King of Fighters 14 is a perfect example of how DLC keeps a game alive in this day and age, and how industry approach to fighting games has changed

Fans have been rewarded with multiple DLC packs thanks to their support of the game, and this is how fighting games work in today's climate

Posted by Nicholas 'MajinTenshinhan' Taylor • April 20, 2018 at 8:02 p.m. PDT | Comments: 58

The never-ending theme of modern day gaming is DLC, where you continuously add content to a game after it's been released, and fighting games are obviously far from exempt from this practice.

Last year, I did a piece analyzing how DLC can best be kept fair for both sides of the equation, namely the consumers buying the game as well as the developers making the game.

After all, game development is definitely not cheap, in fact, it's now more expensive than ever, and development cycles have increased in time, so it makes sense both for the consumer to get more out of their game because of how long they'll have to wait for a possible sequel, and also from the company's side to keep the team employed longer for a potentially bigger return of investment.

This can also be a good way to respond to feedback from players, who can theoretically get their woes fixed in a game now instead of having to wait for a sequel or different game, by which point they might have lost interest entirely.

While these scenarios are ideal and perhaps overwhelmingly optimistic, these are the kinds of promises DLC could potentially hold, though the reality might not always be in line with said ideal.

With all modern fighting games employing some form of DLC, it's definitely something you have to get used to as a consumer, and while scummy DLC practices definitely exist, let's take a look at some consumer-friendly DLC we've been treated to, and how it came about.

Perhaps the best example of successful DLC practices lately is King of Fighters 14, which was development with a smaller budget than most larger companies can afford, and SNK made it clear in interviews that if the game did well, they would consider doing DLC to add on to the game later.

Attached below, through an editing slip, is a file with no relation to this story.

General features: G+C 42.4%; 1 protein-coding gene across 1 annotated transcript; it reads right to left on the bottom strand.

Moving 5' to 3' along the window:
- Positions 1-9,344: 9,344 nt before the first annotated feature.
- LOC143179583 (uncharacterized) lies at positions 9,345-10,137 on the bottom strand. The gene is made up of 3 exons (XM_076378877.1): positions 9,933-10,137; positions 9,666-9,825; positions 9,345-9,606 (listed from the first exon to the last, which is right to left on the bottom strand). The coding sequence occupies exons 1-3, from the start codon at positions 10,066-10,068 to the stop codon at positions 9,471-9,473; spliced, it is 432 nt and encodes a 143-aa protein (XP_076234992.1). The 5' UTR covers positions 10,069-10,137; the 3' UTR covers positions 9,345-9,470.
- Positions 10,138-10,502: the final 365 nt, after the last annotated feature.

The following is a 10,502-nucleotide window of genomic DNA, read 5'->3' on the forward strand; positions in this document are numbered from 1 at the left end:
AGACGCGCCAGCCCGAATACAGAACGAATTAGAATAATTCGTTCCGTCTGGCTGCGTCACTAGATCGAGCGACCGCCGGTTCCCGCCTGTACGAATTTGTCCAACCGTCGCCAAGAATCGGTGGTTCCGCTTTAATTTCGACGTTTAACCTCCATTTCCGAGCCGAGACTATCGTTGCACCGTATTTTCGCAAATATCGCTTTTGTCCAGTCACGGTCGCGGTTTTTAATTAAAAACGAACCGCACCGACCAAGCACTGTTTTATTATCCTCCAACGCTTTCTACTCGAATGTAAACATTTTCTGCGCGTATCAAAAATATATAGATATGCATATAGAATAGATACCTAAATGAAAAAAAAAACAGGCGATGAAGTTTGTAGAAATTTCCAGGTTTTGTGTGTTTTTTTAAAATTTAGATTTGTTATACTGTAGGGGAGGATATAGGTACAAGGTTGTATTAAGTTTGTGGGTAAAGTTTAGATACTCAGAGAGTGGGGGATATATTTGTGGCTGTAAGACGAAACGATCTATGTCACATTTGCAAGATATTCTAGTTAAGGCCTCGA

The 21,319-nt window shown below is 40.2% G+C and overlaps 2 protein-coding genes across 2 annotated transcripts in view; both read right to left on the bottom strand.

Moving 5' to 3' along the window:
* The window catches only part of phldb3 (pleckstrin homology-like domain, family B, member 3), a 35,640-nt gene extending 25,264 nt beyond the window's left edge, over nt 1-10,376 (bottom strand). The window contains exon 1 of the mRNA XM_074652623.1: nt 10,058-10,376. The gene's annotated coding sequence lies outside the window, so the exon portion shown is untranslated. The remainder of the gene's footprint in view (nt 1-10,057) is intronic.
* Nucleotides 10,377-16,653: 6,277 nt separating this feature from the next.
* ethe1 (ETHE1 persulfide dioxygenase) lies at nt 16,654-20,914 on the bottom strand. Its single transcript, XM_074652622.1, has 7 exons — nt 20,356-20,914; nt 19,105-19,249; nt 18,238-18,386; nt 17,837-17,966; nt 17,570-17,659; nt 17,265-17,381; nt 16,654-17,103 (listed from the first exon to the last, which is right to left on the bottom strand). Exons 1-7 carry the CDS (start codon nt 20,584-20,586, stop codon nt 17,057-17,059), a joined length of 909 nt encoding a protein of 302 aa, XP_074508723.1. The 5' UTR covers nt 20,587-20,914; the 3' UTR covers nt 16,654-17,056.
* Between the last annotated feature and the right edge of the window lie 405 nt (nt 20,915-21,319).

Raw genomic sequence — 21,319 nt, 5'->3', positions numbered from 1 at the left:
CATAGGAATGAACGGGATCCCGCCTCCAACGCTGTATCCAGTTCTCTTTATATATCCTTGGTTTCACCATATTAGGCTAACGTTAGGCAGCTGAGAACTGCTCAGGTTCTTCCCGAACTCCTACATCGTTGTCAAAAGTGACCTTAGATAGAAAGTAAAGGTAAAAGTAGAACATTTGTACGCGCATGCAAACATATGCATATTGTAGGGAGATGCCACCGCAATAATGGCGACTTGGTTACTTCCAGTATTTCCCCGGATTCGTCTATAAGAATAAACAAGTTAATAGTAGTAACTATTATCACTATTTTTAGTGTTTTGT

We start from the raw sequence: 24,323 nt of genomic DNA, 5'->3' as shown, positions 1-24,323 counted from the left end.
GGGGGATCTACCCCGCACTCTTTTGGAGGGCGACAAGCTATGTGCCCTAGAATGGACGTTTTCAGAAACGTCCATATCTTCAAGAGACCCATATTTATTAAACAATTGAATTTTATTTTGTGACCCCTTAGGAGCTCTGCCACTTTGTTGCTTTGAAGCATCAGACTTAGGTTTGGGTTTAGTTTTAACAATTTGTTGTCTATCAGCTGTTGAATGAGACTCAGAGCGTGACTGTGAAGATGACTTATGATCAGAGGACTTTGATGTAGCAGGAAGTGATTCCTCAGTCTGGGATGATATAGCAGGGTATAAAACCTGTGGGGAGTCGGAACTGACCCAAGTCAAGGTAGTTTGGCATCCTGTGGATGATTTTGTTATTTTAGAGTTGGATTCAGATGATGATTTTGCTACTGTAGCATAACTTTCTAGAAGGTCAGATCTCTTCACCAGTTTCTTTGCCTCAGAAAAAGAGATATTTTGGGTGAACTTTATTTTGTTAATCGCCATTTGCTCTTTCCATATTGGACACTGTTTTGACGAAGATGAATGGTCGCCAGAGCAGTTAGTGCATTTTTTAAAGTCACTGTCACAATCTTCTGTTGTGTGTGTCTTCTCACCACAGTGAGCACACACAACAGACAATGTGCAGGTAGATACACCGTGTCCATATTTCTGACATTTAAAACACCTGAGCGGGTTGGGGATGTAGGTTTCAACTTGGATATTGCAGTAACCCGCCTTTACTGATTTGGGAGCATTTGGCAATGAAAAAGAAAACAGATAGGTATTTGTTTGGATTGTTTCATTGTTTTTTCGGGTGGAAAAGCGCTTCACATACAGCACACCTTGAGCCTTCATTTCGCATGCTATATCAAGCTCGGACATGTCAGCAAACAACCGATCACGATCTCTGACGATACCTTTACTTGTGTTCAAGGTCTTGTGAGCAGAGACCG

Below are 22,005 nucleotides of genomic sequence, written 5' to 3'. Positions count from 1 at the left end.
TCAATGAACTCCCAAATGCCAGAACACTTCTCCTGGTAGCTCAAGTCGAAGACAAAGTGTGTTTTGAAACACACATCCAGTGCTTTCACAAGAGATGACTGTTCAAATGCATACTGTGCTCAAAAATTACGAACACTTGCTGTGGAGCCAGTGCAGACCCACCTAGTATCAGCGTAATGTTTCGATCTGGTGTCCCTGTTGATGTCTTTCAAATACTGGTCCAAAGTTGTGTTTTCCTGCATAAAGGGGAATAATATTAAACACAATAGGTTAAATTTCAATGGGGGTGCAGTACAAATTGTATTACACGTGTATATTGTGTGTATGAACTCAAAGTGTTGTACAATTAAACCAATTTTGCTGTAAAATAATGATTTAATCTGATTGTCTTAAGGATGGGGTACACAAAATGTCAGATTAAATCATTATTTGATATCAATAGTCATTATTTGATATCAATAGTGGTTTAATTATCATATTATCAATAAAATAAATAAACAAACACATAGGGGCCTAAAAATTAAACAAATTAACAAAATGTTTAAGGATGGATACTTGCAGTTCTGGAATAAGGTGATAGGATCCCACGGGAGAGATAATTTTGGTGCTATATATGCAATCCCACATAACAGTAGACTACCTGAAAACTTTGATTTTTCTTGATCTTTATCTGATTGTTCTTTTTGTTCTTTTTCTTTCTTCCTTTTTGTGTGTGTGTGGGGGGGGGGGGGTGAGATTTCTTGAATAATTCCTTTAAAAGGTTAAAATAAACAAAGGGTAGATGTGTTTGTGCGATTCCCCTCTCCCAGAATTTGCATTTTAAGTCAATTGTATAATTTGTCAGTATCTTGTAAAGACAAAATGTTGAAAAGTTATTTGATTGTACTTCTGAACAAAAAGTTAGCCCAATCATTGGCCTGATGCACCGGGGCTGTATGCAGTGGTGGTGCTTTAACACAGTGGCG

With a massive roster of 50 fighters already at release, it felt like SNK had already outdone themselves as far as delivering to their fans came, especially with so many of the characters being brand new, that adding more to such a fantastic selection would truly be maximal fan service.

Let's be honest, this is just a beautiful sight when you boot up a game for the first time.

With King of Fighters not being as big of a franchise as it perhaps deserves to be, the goals were kept relatively low, and were both reached and exceeded, leading to big success for SNK, and even more joy for fans - because the first DLC pack of fan favorite characters became a reality, and 8 months after the game's release, we were treated to several highly requested characters.

Beloved classics Whip, Yamazaki, Vanessa all made their return to the game in April of last year, and Rock Howard, one of SNK's most popular characters who originally appeared in Garou: Mark of the Wolves, made his King of Fighters debut, although the DLC characters were kept outside of the story, probably to make sure they could bring as satisfying a DLC roster as possible, without being bogged down by story reasons.

Further down the line, we were treated to the announcement that King of Fighters 14 would receive another brand new character, who turned out to be the mysterious Najd, the series' first middle-eastern character, with a new stage for her as well. This eventually turned out to be a full-fledged DLC package again, meaning more fan requests were going to make the return.

Now, this month, we've been treated to the newcomer Najd, as well as old favorites Oswald, Heidern and, one of my personal top characters from SNK, Blue Mary. Nobody expected the game to get as much post-launch support as it eventually did, but here we are, with such a huge roster still expanding.

This is obviously thanks to the fan support for the game, bringing in strong enough sales that the publisher's behind the title saw it as profitable enough where they could continue to support the game. Despite the huge amount of effort already put in to the game at launch, there's always room for more if fans can show that their demand is there.

Whatever your thoughts are on DLC as a concept, it's something you won't be able to escape in modern gaming, and as far as fighting games go, I think it's something that should be embraced when developers do it in a fair and just manner.

As detailed in my previous article which is linked up at the top of this one, there are many ways developers can go about doing DLC, and revealing season passes and DLC plans before the game even launches is generally seen as a pretty scummy thing to do, since it heavily implies that the company are cutting things out of the game to nickle and dime you for them later, whether that's actually the case or not.

But comparing the current era of fighting games with what we got in yesteryear, which was filled of fully new retail-priced boxes for what were essentially just balance changed versions in some cases, I think supporting good DLC is a much healthier option than having to buy every single game multiple times just to get the newest stuff.